(Comment 5) The American Meat Institute Foundation (AMIF) commented that they support FDA's proposed survey of selected retail and foodservice facility types. According to AMIF, the survey findings will have practical utility by enhancing the knowledge of foodborne illness risk factors in these types of facilities, informing decisions for developing and implementing risk mitigation strategies, and guiding food safety resource allocation. The followup data collection periods will be useful tools to track trends and benchmark improvements in reducing risk factors.
(Response) FDA thanks the AMIF for their comments and appreciates their support in this undertaking.
Regarding the burden estimation, due to the infrequent and nonstandard nature of the questions that may or may not be asked to clarify direct observations made by the Specialists in completing Section 3, parts A and C of the data collection form, only the burden associated with the information collection related to the completion of Sections 1 and 2 and Section 3, part B of the form is included in burden estimates. For each data collection, the respondents will include the person in charge of the selected facility and the program director (or designated individual) of the respective regulatory authority. In consideration of FMI's comment to the 60-day notice and recent data collection training that was conducted with FDA's National Retail Food Team in September 2012, FDA believes that the original burden that was published in table 3 of the 60-day notice may have been underestimated. For this reason, FDA is increasing the burden estimate for each respondent by 15 minutes per response. For the pilot, 25 Specialists will conduct 4 data collection inspections; thus, FDA estimates the number of respondents to be 200 (25 Specialists × 4 data collection inspections × 2 respondents per data collection). The estimate of the hours per response is based on its previous experience with collecting similar information in previous data collection efforts. We estimate that it will take each of the respondents 30 minutes (0.5 hours) to answer the questions related to Sections 1 and 2 and Section 3, part B of the form, for a total of 100 hours. FDA bases its estimate of the number of respondents during the subsequent activities (data collections) on 400 inspections being conducted in each facility type. FDA CFSAN's Biostatistical Branch has determined that 400 inspections are necessary to provide the sufficient number of observations needed to conduct a statistically significant analysis of the data. The data collections in the Restaurant Segment will occur in 2013, 2016, and 2019 and will each consist of 1,600 respondents. We estimate that it will take each respondent 30 minutes (0.5 hours) to answer the questions related to Sections 1 and 2 and Section 3, part B of the form, for a total of 800 hours. The data collections in the Institutional Foodservice Segment will occur in 2014, 2017, and 2020 and will each consist of 2,400 respondents. We estimate that it will take each respondent 30 minutes (0.5 hours) to answer the questions related to Sections 1 and 2 and Section 3, part B of the form, for a total of 1,200 hours. The data collections in the Retail Food Store Segment will occur in 2015, 2018, and 2021 and will each consist of 3,200 respondents. We estimate that it will take a respondent 30 minutes (0.5 hours) to answer the questions related to Sections 1 and 2 and Section 3, part B of the form, for a total of 1,600 hours. Thus, the total estimated burden is 10,900 hours.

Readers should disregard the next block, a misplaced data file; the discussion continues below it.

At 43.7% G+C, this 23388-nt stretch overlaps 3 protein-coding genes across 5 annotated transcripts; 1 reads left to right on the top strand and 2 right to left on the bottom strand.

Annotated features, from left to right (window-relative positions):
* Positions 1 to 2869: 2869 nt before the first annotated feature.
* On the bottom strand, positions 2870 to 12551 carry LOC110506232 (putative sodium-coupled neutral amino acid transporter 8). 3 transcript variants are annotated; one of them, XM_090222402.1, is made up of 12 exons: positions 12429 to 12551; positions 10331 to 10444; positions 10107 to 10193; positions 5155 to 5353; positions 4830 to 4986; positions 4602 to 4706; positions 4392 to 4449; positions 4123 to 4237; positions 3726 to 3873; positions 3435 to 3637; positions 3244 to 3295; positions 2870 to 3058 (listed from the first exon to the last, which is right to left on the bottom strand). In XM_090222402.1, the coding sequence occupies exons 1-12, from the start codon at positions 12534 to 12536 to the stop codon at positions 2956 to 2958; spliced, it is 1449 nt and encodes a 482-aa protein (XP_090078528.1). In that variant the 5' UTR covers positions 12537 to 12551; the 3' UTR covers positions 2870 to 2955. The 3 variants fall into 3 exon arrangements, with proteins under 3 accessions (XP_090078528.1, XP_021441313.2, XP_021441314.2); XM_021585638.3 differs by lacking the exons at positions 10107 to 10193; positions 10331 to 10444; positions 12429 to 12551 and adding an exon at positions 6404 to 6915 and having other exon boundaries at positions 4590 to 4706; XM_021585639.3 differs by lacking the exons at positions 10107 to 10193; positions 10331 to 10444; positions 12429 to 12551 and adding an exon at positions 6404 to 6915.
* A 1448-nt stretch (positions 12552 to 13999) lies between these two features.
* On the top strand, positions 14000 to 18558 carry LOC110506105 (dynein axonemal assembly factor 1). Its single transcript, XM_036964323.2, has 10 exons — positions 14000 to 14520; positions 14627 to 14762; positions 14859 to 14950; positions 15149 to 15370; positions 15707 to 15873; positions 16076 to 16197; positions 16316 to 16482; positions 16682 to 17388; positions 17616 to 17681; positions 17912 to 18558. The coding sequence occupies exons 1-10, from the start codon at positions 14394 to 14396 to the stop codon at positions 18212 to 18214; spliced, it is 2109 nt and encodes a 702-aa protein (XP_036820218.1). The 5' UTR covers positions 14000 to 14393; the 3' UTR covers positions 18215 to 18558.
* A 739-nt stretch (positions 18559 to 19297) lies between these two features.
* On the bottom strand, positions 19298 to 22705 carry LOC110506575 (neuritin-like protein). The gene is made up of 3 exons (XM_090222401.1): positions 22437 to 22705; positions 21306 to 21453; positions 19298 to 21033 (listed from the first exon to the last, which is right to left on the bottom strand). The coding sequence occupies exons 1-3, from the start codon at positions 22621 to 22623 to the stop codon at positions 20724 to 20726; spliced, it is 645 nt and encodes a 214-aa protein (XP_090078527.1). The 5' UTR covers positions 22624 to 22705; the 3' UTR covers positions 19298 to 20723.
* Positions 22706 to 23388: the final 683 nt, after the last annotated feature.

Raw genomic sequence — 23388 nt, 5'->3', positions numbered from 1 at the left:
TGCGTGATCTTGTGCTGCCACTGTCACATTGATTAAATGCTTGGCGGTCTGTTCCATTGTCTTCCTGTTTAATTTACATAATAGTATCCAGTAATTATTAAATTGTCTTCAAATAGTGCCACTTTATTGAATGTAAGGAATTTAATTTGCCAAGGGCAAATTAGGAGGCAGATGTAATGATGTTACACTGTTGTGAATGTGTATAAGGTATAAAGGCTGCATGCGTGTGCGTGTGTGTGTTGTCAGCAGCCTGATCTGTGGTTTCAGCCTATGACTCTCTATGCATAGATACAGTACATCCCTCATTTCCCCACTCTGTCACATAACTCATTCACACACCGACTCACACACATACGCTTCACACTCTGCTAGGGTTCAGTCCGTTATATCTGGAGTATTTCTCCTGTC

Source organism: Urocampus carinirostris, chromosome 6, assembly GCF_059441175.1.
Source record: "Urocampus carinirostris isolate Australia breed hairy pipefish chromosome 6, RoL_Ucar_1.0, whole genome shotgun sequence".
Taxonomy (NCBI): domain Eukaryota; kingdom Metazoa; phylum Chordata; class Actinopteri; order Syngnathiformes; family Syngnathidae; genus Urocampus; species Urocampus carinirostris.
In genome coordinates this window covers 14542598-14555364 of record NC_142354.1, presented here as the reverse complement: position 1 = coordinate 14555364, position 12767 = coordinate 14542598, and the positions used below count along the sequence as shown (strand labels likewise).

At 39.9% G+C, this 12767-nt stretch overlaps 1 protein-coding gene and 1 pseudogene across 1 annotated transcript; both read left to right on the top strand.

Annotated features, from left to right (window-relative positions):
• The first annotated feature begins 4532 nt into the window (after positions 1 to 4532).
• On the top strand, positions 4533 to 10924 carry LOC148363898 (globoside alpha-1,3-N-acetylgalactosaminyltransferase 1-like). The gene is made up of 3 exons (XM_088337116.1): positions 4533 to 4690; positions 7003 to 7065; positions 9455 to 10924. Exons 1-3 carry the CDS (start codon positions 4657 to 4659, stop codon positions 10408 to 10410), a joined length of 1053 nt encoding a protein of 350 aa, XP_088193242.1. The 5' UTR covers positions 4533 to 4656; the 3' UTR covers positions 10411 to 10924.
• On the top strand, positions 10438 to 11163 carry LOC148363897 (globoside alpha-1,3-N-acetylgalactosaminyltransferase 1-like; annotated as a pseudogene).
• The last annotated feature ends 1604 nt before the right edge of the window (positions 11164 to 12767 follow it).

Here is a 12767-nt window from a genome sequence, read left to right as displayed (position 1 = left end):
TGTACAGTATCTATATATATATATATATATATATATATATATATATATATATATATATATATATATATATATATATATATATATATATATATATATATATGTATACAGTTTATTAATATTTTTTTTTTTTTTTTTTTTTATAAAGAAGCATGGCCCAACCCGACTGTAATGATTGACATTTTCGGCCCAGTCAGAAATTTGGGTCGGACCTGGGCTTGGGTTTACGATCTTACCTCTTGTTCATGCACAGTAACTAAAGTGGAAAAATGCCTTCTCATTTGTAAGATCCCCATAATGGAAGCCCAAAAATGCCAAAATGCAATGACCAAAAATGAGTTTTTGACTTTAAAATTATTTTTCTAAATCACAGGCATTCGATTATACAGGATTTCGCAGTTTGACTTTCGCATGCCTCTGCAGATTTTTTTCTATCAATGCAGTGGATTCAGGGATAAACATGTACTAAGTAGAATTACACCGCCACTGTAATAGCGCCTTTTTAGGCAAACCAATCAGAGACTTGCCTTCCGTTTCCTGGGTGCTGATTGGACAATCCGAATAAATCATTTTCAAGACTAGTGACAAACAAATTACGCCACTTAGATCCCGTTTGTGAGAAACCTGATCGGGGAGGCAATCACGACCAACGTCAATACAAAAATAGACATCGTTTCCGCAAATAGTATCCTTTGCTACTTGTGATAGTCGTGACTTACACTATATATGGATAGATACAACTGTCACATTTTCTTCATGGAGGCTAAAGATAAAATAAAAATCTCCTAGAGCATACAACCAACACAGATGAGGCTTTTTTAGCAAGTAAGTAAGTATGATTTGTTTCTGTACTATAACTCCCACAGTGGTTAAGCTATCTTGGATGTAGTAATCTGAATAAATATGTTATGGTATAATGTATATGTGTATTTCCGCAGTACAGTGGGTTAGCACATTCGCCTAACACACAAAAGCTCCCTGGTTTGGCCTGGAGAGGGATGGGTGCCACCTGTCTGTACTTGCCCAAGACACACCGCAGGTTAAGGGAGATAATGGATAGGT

The following references have been placed on display in the Division of Dockets Management (HFA-305), Food and Drug Administration, 5630 Fishers Lane, Rm. 1061, Rockville, MD 20852, and may be seen by interested persons between 9 a.m. and 4 p.m., Monday through Friday, and are available electronically at
1. Report of the FDA Retail Food Program Steering Committee, “Database of Foodborne Illness Risk Factors (2000).” Available at:
2. “FDA Report on the Occurrence of Foodborne Illness Risk Factors in Selected Institutional Foodservice, Restaurant, and Retail Food Store Facility Types (2004).” Available at:
3. “FDA Report on the Occurrence of Foodborne Illness Risk Factors in Selected Institutional Foodservice, Restaurant, and Retail Food Store Facility Types (2009).” Available at:
4. FDA National Retail Food Team, “FDA Trend Analysis Report on the Occurrence of Foodborne Illness Risk Factors in Selected Institutional Foodservice, Restaurant, and Retail Food Store Facility Types (1998-2008).” Available at:
5. “FDA Food Code.” Available at: